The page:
Protecting Against Bloodborne Pathogens

When it comes to protecting against bloodborne pathogens, there are two commonly asked questions:

(1) Regarding bloodborne pathogens, can I use a hand sanitizing gel instead of soap and running water for hand washing?

(2) How close do hand washing facilities need to be to the work area for bloodborne pathogen work?

These are good questions. It would make sense that hand sanitizing gels would be an adequate substitute for soap and running water. After all, the statements on most labels state they kill more than 99.99% of germs. But, is that actually the case?

Let’s take a closer look at OSHA, Cal OSHA, and WA DOSH (for other states – check your local listings). OSHA is the Federal Government’s Occupational Safety and Health Administration and promulgates health and safety rules for the USA. OSHA has authorized some states to enforce their own health and safety rules as long as they are at least as stringent as OSHA. Two of these states are California (Cal OSHA) and Washington (DOSH). Each of these agencies has a Bloodborne Pathogen Standard in their regulations. OSHA’s can be found at 29 CFR 1910.1030. Cal OSHA’s can be found at 8 CCR 5913. Washington DOSH can be found at WAC 296-823.

If your facility is engaged in certain practices with certain infectious organisms, all three agencies say your work area shall contain a sink for hand washing. Note the variation in the type of organism and type of facility from agency to agency. So if you fall under these categories, this is pretty cut and dried.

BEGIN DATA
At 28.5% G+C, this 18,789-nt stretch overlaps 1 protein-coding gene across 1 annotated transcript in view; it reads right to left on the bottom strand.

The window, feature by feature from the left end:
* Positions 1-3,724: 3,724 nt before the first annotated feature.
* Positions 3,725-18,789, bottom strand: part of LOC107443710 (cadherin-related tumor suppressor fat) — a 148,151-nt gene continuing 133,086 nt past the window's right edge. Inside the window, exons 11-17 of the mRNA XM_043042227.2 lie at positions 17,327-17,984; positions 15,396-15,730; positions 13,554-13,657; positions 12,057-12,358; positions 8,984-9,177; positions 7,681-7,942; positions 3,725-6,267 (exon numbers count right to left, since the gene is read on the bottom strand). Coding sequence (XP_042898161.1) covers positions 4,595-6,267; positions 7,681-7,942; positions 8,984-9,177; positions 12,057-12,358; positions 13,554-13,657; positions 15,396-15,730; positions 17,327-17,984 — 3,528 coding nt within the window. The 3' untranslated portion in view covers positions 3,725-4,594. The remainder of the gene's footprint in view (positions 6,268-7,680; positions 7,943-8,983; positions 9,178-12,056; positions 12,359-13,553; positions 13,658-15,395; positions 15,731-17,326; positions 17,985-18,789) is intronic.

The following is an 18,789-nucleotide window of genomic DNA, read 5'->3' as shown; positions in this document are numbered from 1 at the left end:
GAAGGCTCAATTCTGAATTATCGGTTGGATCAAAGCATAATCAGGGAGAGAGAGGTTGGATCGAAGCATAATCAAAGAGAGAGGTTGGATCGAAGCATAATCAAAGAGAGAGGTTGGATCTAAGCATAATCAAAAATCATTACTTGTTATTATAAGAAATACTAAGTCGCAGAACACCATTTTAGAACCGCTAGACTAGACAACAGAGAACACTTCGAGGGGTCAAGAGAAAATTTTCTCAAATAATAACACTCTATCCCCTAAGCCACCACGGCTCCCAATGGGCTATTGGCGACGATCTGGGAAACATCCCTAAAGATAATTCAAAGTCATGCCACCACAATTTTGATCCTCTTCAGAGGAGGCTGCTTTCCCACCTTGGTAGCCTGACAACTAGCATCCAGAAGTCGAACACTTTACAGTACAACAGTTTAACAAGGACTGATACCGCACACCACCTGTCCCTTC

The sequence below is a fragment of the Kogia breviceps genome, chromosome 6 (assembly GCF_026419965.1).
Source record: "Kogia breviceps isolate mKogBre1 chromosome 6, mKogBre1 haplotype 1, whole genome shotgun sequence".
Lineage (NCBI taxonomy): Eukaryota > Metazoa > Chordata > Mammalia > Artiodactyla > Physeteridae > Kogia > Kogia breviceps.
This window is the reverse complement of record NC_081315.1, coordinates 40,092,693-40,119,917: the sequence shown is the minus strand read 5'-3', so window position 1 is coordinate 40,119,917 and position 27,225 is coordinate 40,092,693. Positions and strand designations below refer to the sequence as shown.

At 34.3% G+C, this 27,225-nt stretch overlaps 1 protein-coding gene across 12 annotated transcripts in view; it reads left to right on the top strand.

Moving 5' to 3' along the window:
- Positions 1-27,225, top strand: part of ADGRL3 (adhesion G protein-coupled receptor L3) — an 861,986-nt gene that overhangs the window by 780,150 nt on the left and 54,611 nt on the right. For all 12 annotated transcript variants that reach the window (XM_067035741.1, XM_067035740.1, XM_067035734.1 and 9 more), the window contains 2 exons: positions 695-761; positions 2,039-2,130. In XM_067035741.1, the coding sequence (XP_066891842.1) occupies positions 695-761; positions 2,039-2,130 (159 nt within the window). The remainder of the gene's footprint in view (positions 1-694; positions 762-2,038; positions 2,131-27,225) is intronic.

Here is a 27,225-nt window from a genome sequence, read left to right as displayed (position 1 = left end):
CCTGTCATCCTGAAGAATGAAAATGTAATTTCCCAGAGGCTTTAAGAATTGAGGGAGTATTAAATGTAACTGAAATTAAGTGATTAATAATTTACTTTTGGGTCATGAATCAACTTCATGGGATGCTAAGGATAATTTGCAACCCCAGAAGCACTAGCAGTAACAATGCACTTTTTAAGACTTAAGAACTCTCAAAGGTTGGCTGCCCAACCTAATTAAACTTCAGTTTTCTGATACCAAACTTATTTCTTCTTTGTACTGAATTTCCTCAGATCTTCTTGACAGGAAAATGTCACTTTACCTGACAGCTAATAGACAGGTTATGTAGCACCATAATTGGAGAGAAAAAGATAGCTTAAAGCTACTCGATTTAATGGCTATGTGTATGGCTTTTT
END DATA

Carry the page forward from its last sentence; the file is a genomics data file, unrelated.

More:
OSHA 29 CFR, 1910.1030:

 1910.1030(e)(4)

HIV and HBV production facilities shall meet the following criteria:

1910.1030(e)(4)(iii)

Each work area shall contain a sink for washing hands and a readily available eyewash facility. The sink shall be foot, elbow or automatically operated and shall be located near the exit door of the work area.

Cal OSHA 8 CCR, 5193(e):

(4) HIV, HBV and HCV production facilities shall meet the following criteria:

 (C) Each work area shall contain a sink for washing hands and a readily available eyewash facility. The sink shall be foot, elbow or automatically operated and shall be located near the exit door of the work area.

DOSH WAC 296-823-180

Additional requirements for HIV and HBV research laboratories and production facilities.

WAC 296-823-18050

Furnish a sink for washing hands and a readily available eyewash facility.

You must make sure each work area contains a sink for hand washing and an eyewash facility is readily available. For HIV and HBV production facilities, the sink must be operated automatically or by foot or elbow and must be located near the exit door of the work area.

But what if you aren’t engaged in the production and/or research of HIV, HBV or HCV? The three agencies also address hand washing separately under work practice controls and define hand washing facilities the same: a facility providing an adequate supply of running potable water, soap and single-use towels or air-drying machines. And…there is an allowance if hand washing facilities are not feasible. We will take a look at what “feasible” might mean in a moment.

The language on this topic is very similar if not the same for OSHA, CalOSHA, and DOSH.

OSHA 29 CFR, 1910.1030 and CalOSHA 8 CCR, 5193(d)(3) both state the following:

Employers shall provide handwashing facilities which are readily accessible to employees.